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Authors Discuss Autism's Impact On Families At Craigville Retreat Center

by Johanne Kieffer

On August 12, 2013, a fundraising event called Autism & Authors was held at the Craigville Retreat Center, in Centerville, to benefit Cape Cod Village, a nonprofit organization dedicated to creating a campus style residential community for adults with autism.

WCAI's Mindy Todd, host of The Point on local NPR radio, moderated a panel discussion with three authors, Lisa Genova, Arthur Fleischmann and Susan Senator, all of whom have written books about autism and give a voice to those who cannot speak for themselves.

One hundred community members gathered around cloth draped dining tables, each topped with a bouquet of fresh flowers. The rustic, historic setting of Craigville's tabernacle evoked an atmosphere of days of old, when life was simpler and neighborhoods were like family.

The people drawn to this event resembled an extended family and were all filled with compassion for the needs of those with autism, caring deeply about those who cannot care for themselves. These likeminded people spanned the spectrum of professionals, representing a cross section of our Cape Cod neighborhood.

The topic was autisms' impact on families. Throughout the discussion, which included personal experiences related from the authors, in addition to discussions about their books, the audience listened intently to their perspectives on autism and their suggestions on how we can all help to improve the lives of families touched by autism.

Questions were opened up to the guests and the conversation flowed. It was as natural as sitting at the kitchen table chatting over a cup of coffee. There was nodding of heads, expanding comments and even a few laughs.

When Mindy Todd posed a question about guilt, and how to balance time and attention to other family members as a parent of a child with autism, author Arthur Fleishmann candidly responded, "I'm Jewish". The room erupted in a roar of laughter. For without humor how would families impacted by autism navigate and survive any of this?

I couldn't help but feel this room was filled with people who not only care about, but truly BELIEVE in our cause. The vision for Cape Cod Village is to "foster quality of life and well being, while providing safety, security, and continuity of care for residents throughout their lives."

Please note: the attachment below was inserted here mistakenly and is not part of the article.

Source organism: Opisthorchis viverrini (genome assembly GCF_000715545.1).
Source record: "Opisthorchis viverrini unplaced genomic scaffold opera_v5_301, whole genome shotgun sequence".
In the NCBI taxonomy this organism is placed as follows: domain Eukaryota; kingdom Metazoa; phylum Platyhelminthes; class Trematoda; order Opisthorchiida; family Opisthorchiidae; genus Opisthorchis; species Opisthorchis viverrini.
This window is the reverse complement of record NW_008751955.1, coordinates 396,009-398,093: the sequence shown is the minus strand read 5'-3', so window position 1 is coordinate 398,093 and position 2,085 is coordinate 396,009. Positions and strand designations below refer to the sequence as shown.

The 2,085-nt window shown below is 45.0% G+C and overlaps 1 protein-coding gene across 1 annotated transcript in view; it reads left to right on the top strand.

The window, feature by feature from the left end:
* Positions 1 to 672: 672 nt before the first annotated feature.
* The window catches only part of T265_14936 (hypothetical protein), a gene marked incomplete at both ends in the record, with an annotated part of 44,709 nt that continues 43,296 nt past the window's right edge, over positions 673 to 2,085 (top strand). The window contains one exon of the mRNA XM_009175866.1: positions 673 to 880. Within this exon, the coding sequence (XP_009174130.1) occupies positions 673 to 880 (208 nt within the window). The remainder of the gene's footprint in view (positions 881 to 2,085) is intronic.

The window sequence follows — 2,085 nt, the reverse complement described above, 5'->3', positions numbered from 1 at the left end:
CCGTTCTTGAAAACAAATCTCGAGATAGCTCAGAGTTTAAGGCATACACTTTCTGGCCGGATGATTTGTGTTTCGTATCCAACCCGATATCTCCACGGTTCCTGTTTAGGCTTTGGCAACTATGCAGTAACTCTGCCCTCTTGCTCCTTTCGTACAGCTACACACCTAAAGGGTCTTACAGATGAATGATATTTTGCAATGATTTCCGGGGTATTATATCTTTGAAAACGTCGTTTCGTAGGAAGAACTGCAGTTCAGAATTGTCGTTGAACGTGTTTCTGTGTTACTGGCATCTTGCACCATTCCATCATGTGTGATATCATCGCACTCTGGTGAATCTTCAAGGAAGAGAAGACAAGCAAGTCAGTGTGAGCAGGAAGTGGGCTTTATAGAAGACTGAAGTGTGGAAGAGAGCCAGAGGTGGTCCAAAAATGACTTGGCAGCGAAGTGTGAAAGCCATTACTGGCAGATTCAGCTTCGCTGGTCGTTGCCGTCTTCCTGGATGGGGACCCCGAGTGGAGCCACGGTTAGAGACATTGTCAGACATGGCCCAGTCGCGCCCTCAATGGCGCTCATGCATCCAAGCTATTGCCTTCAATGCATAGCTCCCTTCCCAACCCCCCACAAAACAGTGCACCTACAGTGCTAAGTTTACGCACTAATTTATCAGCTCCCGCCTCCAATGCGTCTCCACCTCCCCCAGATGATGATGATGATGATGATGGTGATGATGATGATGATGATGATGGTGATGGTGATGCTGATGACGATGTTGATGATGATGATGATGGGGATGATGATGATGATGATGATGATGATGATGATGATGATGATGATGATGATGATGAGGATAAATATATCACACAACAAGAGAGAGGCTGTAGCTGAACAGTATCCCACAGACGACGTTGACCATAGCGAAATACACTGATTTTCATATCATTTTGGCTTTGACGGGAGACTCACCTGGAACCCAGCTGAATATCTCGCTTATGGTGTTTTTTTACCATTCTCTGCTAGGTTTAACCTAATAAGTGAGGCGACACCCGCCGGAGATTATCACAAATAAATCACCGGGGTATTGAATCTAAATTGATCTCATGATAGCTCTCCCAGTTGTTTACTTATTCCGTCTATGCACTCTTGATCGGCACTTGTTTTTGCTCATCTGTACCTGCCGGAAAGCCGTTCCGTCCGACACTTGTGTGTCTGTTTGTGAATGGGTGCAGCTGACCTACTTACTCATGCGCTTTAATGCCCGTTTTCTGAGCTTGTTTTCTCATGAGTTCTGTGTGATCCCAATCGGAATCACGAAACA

Autism affects 1 in 88 and 1 in 54 are boys. There is no cure. Most diagnosed with autism require lifelong assistance in daily activities. Over the next fifteen years, an estimated 500,000 young adults diagnosed with autism will transition out of our school systems nationwide into an unknown future. What will happen to them? Cape Cod Village is answering the call.

Cape Cod Village plans to build a community within a community that will house 16 residents and have a commons building.

This pocket community will not only provide the support needed for the unique needs of autistic adults, but will also share its commons building with the neighboring autism community members as a resource center, offering programs that support essential social and living skills.

Perhaps the most heartwarming moments of the event came during a closing performance from the Boston Higashi School jazz band, comprised of students and alumni who all have an autism diagnosis.

The musicians filed through the tabernacle, instruments in-hand, then assembled on the stage, each finding their place and quickly becoming focused on the conductor.

As he gave the hand motion to begin, a wave of jazz music flowed through the room. The audience clapped, becoming part of a jazzy Miles Davis tune.

A long, quiet pause hung in the air between announcing the title of the last song and the down beat of the next first note. Out of the silence a voice from one of the autistic boys in the brass section commanded, "Get up and dance!"

With that, the music began to play, people abandoned their chairs and jumped to their feet, swaying, clapping and snapping their fingers to the beat. It was magical! You could feel the sound of joy vibrating through the room. The crowd applauded with a thunderous standing ovation and smiles from ear to ear.

My friend, Nickey Burnell, leaned over towards me and said above the crowd, "This is what happens when autistic kids get what they need." I couldn't have said it better myself.

This was truly a demonstration of what is possible when the community opens its arms to discuss the needs of its autistic members. Cape Cod Village is offering the vision of what is possible. We hope you get involved and join our mission to build an innovative community for adults with autism.

For more information about Cape Cod Village and how you can help click HERE.

Cape Cod Village, Inc.

"Innovative Housing for Adults with Autism"

Authors Lisa Genova, Susan Senator and Andrew Fleischeman sign books at the Autism & Authors fundraising event

If you haven't read these books written by the guest panelists of the Autism & Authors event, I highly recommend them:

Arthur Fleischmann, MBA, Carly's Voice: Breaking Through Autism

Lisa Genova, PhD, Love Anthony; Still Alice; Left Neglected

Susan Senator, Making Peace with Autism; The Autism Mom's Survival Guide

Johanne Keiffer

Johanne Kieffer is the mother of a young adult with autism. She is dedicated to helping Cape Cod Village open its doors.

Johanne holds a BA in Communications and is a Licensed Massage Therapist and freelance writer living on Cape Cod.